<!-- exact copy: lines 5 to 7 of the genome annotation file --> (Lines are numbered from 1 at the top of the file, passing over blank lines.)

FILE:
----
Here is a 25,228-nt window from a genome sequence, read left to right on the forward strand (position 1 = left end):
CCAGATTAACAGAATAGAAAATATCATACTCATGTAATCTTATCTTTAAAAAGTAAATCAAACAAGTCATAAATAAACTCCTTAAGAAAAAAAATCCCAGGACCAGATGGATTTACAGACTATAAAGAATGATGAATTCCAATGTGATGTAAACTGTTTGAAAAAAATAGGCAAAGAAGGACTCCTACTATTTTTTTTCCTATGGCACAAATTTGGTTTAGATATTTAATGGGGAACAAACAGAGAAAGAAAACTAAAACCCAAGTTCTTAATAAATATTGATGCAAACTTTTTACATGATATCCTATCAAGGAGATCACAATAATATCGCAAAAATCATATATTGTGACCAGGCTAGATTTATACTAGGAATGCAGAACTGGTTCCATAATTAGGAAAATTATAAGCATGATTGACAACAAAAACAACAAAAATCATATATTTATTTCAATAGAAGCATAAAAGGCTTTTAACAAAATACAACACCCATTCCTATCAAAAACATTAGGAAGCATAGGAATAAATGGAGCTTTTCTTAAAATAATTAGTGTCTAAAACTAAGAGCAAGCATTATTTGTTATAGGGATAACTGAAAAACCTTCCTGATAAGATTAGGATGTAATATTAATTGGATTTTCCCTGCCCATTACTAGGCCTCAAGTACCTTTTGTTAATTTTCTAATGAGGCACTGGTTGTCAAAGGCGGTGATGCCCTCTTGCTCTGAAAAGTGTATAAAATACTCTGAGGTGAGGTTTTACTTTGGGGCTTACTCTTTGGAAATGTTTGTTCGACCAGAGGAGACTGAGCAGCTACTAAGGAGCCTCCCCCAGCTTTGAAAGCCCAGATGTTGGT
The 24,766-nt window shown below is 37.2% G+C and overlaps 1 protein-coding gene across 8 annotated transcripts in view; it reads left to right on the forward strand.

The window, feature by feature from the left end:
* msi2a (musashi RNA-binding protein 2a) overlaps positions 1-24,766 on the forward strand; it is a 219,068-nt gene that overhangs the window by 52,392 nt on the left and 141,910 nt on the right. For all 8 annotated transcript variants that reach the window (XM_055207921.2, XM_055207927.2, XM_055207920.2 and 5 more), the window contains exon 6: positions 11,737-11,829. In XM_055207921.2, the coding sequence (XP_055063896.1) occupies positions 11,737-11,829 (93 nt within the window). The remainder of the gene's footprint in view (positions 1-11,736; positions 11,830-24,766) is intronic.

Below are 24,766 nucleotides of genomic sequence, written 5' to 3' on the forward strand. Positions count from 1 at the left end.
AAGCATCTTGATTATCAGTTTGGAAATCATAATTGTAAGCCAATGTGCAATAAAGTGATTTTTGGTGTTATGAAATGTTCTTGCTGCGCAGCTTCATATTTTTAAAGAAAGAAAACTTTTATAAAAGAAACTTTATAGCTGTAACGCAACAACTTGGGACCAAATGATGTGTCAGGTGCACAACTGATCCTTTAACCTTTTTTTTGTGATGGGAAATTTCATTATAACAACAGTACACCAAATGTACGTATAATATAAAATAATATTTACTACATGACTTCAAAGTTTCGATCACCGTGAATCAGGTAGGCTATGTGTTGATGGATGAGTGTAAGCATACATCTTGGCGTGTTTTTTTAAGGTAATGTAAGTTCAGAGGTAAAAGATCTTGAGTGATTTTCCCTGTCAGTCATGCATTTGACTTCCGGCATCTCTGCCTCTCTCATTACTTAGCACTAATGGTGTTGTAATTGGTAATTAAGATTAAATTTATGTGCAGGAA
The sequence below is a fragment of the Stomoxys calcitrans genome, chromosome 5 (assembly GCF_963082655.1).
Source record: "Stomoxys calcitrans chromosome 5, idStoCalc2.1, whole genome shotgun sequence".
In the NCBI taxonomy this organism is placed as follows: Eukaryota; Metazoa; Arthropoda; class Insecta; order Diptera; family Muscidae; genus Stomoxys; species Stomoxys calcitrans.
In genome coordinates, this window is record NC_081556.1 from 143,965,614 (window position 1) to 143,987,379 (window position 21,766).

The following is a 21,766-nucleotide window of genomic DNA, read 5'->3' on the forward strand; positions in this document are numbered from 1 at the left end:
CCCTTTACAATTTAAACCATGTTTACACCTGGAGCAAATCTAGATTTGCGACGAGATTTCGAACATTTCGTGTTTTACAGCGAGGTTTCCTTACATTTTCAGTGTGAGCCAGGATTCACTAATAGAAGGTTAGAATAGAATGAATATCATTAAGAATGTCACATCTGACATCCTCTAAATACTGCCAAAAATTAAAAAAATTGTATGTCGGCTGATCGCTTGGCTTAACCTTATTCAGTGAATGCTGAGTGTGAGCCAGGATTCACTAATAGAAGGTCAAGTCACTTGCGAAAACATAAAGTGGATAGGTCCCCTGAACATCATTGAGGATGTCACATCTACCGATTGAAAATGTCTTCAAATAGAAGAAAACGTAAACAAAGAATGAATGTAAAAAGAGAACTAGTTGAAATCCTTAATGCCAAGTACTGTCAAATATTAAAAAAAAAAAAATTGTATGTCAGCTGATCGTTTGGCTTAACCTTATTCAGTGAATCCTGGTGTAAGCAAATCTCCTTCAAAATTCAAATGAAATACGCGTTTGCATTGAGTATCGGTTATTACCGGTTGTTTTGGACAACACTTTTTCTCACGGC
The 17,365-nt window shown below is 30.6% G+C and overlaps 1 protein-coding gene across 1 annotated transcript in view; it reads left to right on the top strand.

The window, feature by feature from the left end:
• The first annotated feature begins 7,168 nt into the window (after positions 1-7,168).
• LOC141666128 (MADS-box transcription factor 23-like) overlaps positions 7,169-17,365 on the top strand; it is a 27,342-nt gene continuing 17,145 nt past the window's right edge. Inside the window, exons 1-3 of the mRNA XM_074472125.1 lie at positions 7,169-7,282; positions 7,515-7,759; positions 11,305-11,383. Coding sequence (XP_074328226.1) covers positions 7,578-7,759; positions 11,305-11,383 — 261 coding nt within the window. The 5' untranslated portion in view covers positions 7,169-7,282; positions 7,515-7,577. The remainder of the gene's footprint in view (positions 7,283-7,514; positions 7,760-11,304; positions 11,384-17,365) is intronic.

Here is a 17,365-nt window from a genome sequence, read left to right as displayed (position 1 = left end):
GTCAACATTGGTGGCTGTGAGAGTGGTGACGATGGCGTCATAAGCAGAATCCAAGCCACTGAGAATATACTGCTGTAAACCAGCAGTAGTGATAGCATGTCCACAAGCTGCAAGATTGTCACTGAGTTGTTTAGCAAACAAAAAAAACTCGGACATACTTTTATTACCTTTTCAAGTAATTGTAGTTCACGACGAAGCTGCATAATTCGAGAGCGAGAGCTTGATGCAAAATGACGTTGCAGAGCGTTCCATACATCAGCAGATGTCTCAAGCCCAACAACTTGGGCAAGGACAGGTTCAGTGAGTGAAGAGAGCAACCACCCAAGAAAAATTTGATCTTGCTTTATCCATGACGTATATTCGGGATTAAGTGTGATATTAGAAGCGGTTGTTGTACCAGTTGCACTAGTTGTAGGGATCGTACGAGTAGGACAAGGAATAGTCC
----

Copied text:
* msi2a (musashi RNA-binding protein 2a) overlaps positions 1-24,766 on the forward strand; it is a 219,068-nt gene that overhangs the window by 52,392 nt on the left and 141,910 nt on the right. For all 8 annotated transcript variants that reach the window (XM_055207921.2, XM_055207927.2, XM_055207920.2 and 5 more), the window contains exon 6: positions 11,737-11,829. In XM_055207921.2, the coding sequence (XP_055063896.1) occupies positions 11,737-11,829 (93 nt within the window). The remainder of the gene's footprint in view (positions 1-11,736; positions 11,830-24,766) is intronic.

Below are 24,766 nucleotides of genomic sequence, written 5' to 3' on the forward strand. Positions count from 1 at the left end.
AAGCATCTTGATTATCAGTTTGGAAATCATAATTGTAAGCCAATGTGCAATAAAGTGATTTTTGGTGTTATGAAATGTTCTTGCTGCGCAGCTTCATATTTTTAAAGAAAGAAAACTTTTATAAAAGAAACTTTATAGCTGTAACGCAACAACTTGGGACCAAATGATGTGTCAGGTGCACAACTGATCCTTTAACCTTTTTTTTGTGATGGGAAATTTCATTATAACAACAGTACACCAAATGTACGTATAATATAAAATAATATTTACTACATGACTTCAAAGTTTCGATCACCGTGAATCAGGTAGGCTATGTGTTGATGGATGAGTGTAAGCATACATCTTGGCGTGTTTTTTTAAGGTAATGTAAGTTCAGAGGTAAAAGATCTTGAGTGATTTTCCCTGTCAGTCATGCATTTGACTTCCGGCATCTCTGCCTCTCTCATTACTTAGCACTAATGGTGTTGTAATTGGTAATTAAGATTAAATTTATGTGCAGGAA